COVID-19: innovation continues
In the last newsletter we summarized just a few of the ways in which educators and guides have innovated to provide effective COVID learning environments when traditional methods were not possible. Over the past year, this process has progressed with additional thoughtful approaches and also research-based analyses of where we are and how we might move forward.
Coping through Literature and the Arts
More and more, thought leaders are looking beyond the current health crisis to plan for recovery. This includes not only economic and structural measures but also intense attention to psychological and emotional crises that the pandemic has caused. Increasingly, writers are recognizing the important role that literature and the arts have and must continue to play in this process. Here are just a few of the resources and articles that have appeared in the past few months:
Trade Literature to Help Students Understand
(Recommended by Angela Ding at Worlddreader.Org)
The Unwelcome Stranger, by Drew Edwards & Diana Nawatene
A grandfather advises children how to cope and be kind.
I Love You, by Michael Ross
Kwizera does not understand why she cannot be physically with her grandparents.
Coronavirus: A Book for Children, by Elizabeth Jenner, Kate Wilson, Nia Roberts, & Axel Scheffler
This non-fiction book answers questions children might have about the coronavirus.
Hello, My Name is Coronavirus, by Manuela Molina Cruz
An informative book narrated by the virus, itself.
My Hero Is You, by Helen Patuck
Sarah is upset because she cannot go to school. She feels unsafe. An imaginary dragon gives her comfort.
The Virus-Stopping Champion by, Hilary Rogers
A short story convinces children that they, too, can be champions.
Read more at https://www.worldreader.org/now/6-books-to-help-your-children-understand-the-coronavirus/
Poetry for the Pandemic
And the People Stayed Home (Family Book, Coronavirus Kids Book, Nature Book), by Kitty O'Meara
A beautifully-illustrated poem that reflects the angst of in today’s world.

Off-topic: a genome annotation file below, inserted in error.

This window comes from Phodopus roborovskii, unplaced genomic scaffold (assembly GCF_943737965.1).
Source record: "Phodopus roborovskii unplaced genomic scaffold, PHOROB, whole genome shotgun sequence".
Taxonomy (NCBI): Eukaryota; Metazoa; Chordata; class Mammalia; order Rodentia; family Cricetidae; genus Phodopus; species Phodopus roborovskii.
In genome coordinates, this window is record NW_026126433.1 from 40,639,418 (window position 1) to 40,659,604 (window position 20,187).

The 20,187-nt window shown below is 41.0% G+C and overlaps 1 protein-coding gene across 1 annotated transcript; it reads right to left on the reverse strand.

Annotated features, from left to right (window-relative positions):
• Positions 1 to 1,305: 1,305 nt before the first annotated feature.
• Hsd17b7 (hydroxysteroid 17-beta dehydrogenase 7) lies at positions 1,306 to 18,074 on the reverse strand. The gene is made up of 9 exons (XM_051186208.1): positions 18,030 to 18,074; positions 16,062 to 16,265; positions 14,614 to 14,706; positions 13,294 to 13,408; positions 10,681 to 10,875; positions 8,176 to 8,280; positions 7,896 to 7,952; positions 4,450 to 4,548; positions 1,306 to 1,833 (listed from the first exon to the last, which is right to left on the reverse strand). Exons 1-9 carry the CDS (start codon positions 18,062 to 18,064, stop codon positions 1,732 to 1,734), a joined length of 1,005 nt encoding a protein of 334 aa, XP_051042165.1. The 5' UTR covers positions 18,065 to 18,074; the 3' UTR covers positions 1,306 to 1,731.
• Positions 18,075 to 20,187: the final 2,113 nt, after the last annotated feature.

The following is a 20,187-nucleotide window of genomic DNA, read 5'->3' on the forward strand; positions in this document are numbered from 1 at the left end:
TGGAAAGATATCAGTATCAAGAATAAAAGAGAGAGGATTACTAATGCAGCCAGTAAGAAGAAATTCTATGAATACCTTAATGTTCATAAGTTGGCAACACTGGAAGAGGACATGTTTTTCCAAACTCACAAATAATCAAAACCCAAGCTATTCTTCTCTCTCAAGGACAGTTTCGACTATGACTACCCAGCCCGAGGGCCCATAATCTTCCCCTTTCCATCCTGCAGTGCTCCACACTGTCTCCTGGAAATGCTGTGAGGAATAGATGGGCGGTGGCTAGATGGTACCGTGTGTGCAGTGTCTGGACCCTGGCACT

Arts for an Anxious World - and More
How Art Helps Us Make Sense of COVID 19’s Incredible Toll. (from National Geographic)
Contributed by Collaborative Innovation Fellow Julie Olson
In a field outside of JFK Memorial Stadium in Washington, DC, artist Susan Brennan Firstenberg’s art helps Americans visualize our shared grief—a flag for every one of our COVID deaths. People come and help, praying and giving physical manifestation to what we are all experiencing. That is one of many memorials that have bloomed across the country. Another is by a thirteen-year old student in Sherman Oaks, California, who is spearheading the creation of a quilt. Eventually, all panels of this quilt will be assembled. Like these exhibits, other art installations throughout the country are addressing the country’s shared COVID experiences.
Our Kids Need Arts Education More than Ever: Here’s What’s Lost Without It (from Time)
Frank Gehry calls on President Biden to empower school-age children to help heal themselves by restoring arts education because the arts…(help them) express and channel their emotions…and find their spirit’s song. He urges this emphasis on the arts so that children have the creative powers necessary to solve the problems we are leaving behind.
From the National Academies of Sciences, Engineering, and Medicine
Teaching K-12 Science and Engineering During a Crisis
The COVID-19 pandemic is resulting in widespread and ongoing changes to how the K–12 education system functions, including disruptions to science teaching and learning environments. This report describes high-quality instruction today, with tips for administrators, teachers and others. It emphasizes quality and equity, giving advice for managing and monitoring instruction. The free publication is available for download from the National Academies.
And for lightness and pure joy…
Pre-K Teacher Goes Viral After Sharing Virtual Classroom Dance Parties: “It’s About Bringing That Joy Factor”
Azel Prather, Jr., went viral when he shared his virtual pre-school dance party on YouTube. Pre-pandemic, Prather taught preschool at Kipp DC Arts and Technology Academy in Washington, DC. He has long recognized those children who were “dancing in their seats” when they were supposed to be learning sight words. Dance was part of the program then and it is now, through Instagram and other social media tools.
The approaches above are different, but the message is clear. Moving forward, education will never be the same.
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